Congratulations on your COPQ metric. I can comment your your post in several ways:
- You are correct: DPPM is not a good engagement metric for top leaders. cost of quality is better, as all strategy is ultimately measured in dollars.
- Not having a cost of good quality component in your metric handicaps you. Are you spending enough on investments (improvement or prevention) relative to the areas of major COPQ? Using only COPQ limits your strategic planning.
- With rapid growth, you DO need to divide your cost of quality by some measure of volume. COGS is convenient but suffers from the problem of timing. Cost of quality changes with production cost cycles, not with sales. Cost of quality needs a 'leveling' divisor that cycles with production. How about cost of production?
Finally, I try to promote language that fits today's business. Prevention could be called 'Investments', Appraisal could be 'Monitoring', Internal Failure is really just 'Waste', and External Failure might be called 'Downstream Consequences' to allow for supply chain details.
Douglas C. Wood
ASQ CQE, SSBB, CMQ/OE, CQA
5507 Mission Road, Fairway, KS 66205
Office Cell: (913) 669-4173
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Any thoughts on a target? In terms of what % should we shoot for ("best in class").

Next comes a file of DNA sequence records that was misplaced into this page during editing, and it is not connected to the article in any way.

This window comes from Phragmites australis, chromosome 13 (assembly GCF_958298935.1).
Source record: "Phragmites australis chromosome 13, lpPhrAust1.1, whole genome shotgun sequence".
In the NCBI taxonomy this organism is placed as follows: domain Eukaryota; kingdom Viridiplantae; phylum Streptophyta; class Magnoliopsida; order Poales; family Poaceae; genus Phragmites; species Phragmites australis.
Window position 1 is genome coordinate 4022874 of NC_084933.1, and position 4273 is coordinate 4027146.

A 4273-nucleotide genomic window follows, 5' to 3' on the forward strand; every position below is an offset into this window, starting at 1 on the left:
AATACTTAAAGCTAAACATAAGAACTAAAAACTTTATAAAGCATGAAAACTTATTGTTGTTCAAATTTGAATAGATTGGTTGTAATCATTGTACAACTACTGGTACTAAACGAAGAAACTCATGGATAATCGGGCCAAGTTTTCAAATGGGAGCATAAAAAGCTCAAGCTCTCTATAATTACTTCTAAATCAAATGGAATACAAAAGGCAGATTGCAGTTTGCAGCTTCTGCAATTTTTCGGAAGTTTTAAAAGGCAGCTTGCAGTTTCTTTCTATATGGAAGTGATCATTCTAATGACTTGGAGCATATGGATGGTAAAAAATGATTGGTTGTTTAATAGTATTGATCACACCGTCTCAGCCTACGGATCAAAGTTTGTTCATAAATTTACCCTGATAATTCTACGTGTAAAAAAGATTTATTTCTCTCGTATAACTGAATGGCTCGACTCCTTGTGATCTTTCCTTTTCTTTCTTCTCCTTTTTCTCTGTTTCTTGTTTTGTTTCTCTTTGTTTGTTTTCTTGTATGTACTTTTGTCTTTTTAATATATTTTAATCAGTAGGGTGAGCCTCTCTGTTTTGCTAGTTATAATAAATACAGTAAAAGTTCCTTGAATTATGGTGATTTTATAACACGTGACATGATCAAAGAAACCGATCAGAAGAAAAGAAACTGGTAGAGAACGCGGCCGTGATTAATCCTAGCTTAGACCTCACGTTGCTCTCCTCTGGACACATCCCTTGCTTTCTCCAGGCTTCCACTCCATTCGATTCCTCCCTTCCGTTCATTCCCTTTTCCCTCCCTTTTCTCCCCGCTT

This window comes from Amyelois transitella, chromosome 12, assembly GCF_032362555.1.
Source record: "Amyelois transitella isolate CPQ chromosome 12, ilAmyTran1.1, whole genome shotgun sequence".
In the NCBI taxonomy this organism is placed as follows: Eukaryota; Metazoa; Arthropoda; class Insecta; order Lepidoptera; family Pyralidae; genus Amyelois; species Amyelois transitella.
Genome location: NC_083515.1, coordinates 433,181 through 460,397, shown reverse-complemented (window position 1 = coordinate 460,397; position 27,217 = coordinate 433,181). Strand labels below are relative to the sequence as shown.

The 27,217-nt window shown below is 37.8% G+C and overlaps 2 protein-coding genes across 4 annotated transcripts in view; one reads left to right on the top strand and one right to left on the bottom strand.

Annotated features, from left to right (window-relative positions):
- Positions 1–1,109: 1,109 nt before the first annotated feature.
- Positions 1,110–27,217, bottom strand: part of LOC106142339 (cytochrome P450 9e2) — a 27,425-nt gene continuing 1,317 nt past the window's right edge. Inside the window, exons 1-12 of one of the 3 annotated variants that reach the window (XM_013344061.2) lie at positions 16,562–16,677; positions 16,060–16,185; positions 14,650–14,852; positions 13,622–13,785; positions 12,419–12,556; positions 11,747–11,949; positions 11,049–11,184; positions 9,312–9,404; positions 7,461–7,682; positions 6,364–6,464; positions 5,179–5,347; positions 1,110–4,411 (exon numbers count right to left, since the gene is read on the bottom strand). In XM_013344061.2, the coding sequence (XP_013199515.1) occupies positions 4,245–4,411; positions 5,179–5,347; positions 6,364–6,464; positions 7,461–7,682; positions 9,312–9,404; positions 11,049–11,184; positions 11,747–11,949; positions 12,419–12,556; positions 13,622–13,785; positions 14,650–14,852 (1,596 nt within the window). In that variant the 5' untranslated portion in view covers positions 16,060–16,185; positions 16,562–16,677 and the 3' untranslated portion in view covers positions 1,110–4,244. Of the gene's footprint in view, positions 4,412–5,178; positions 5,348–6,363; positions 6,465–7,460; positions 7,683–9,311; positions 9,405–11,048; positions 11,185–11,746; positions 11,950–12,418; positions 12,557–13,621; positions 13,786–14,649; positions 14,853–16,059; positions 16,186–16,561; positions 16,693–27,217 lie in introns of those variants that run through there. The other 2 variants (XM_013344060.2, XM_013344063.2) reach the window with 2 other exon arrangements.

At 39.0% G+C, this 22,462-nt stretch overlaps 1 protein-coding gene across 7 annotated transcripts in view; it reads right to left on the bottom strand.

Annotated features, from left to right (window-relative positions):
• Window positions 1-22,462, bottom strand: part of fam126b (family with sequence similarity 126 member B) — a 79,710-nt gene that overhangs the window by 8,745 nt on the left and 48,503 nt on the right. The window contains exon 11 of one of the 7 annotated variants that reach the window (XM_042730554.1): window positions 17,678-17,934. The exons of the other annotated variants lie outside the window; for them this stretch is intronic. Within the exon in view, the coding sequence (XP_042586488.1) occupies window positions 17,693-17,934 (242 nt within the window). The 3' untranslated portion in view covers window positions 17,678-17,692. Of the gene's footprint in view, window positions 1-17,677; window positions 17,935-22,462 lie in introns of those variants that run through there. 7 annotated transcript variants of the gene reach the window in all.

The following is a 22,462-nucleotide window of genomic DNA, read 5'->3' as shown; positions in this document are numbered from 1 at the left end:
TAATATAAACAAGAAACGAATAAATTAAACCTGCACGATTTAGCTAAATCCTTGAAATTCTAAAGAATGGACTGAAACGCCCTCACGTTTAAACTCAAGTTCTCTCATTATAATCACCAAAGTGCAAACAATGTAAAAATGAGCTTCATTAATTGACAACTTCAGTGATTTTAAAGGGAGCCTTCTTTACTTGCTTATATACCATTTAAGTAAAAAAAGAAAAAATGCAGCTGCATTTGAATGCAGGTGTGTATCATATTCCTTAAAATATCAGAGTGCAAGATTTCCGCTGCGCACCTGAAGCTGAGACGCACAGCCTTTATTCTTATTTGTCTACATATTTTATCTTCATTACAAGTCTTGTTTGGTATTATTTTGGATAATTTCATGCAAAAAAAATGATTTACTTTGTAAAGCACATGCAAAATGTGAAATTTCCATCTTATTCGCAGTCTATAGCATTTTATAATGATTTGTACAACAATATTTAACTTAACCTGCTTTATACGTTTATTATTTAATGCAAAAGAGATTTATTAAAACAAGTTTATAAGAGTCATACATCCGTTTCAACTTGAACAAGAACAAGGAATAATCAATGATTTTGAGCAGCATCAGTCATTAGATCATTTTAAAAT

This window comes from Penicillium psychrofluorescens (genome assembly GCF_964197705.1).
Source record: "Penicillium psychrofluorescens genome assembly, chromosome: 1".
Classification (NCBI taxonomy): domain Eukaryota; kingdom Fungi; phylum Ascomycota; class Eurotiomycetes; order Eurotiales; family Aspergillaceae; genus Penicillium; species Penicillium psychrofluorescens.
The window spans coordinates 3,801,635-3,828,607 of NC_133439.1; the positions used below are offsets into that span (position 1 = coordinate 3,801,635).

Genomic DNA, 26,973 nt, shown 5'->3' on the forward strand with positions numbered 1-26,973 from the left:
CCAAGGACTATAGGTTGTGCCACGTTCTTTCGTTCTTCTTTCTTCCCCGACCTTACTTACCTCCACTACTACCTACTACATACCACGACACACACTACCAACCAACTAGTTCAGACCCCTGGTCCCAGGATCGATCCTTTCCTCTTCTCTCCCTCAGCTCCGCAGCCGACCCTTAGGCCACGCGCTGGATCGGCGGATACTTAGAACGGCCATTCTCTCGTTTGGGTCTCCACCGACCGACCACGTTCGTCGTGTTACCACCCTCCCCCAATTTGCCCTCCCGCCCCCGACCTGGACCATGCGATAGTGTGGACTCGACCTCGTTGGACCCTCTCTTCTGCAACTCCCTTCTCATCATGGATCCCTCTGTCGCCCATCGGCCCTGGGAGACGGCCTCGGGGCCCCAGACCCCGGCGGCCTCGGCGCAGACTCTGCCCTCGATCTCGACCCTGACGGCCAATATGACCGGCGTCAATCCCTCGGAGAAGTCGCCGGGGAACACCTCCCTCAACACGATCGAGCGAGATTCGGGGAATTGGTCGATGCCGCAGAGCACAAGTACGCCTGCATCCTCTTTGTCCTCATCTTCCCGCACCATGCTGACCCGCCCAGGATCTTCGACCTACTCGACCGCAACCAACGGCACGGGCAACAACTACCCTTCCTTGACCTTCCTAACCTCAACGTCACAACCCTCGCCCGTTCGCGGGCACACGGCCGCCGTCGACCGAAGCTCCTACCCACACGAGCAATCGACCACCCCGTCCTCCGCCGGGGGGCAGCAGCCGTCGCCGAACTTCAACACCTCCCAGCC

I believe a better approach might simply be to target a certain % reduction each year.
Interesting topic. I was looking for the same type of information. I noticed that you didn't get any hints about the best class target in the previous comments. Here is my little contribution and I would like to see others posted in this discussion as well. The best plants I'm tracking with the same indicator are less than 1% (% CoQ of COGS). If anyone has better numbers, let us know.
Here's another way to look at it: If your COQ was equal to or better than the best-in-class (BIC) number, would you stop trying to improve it?
Being able to say you are better or worse than BIC has no real value. Being able to say you are continuously reducing it does.
1% GoGS suggests you are looking at internal waste, but not measuring downstream consequences, monitoring costs, or investments in prevention. It is also possible (as Duke Okes has suggested here) that you are only measuring the easy-to-collect kinds of waste.
I think more important than the % of CoGS is the proportion of expenditures between prevention, appraisal, and failure costs (or investments, monitoring, waste, and downstream consequences). I would target proportions of 1:4:9, or $1 for investing in prevention, $4 in monitoring quality, and $9 in waste and downstream consequences.
I am late to the party here. However I do have a relevant publication from September 2021 Quality Progress on Cost of Quality. Your questions are answered in this publication.
Many of the contributors to this thread have made great points. I wanted to add a few more.
- I led a ISO TC 176/ SC3 work Group to revise from scratch and publish ISO 10014:2021. This standard provides guidelines for realizing financial and economic benefits from Quality Management Systems.
- ASQ TR2:2018: Cost Of Quality: Guidelines For Development, Implementation And Monitoring To Improve Quality And Performance - Doug Woods in this thread replies and I along with another professional co authored this National Standard. This is another helpful document for COQ.
- I published a Standard Issues column this month (September 2021) - Standard Issues: Demystifying Cost Of Quality An In-Depth Look At The Importance Of Meeting Quality Standards - introduces the ASQ TR2 standard and also discusses implementation strategies, failure modes, and lessons learned. You may find it helpful.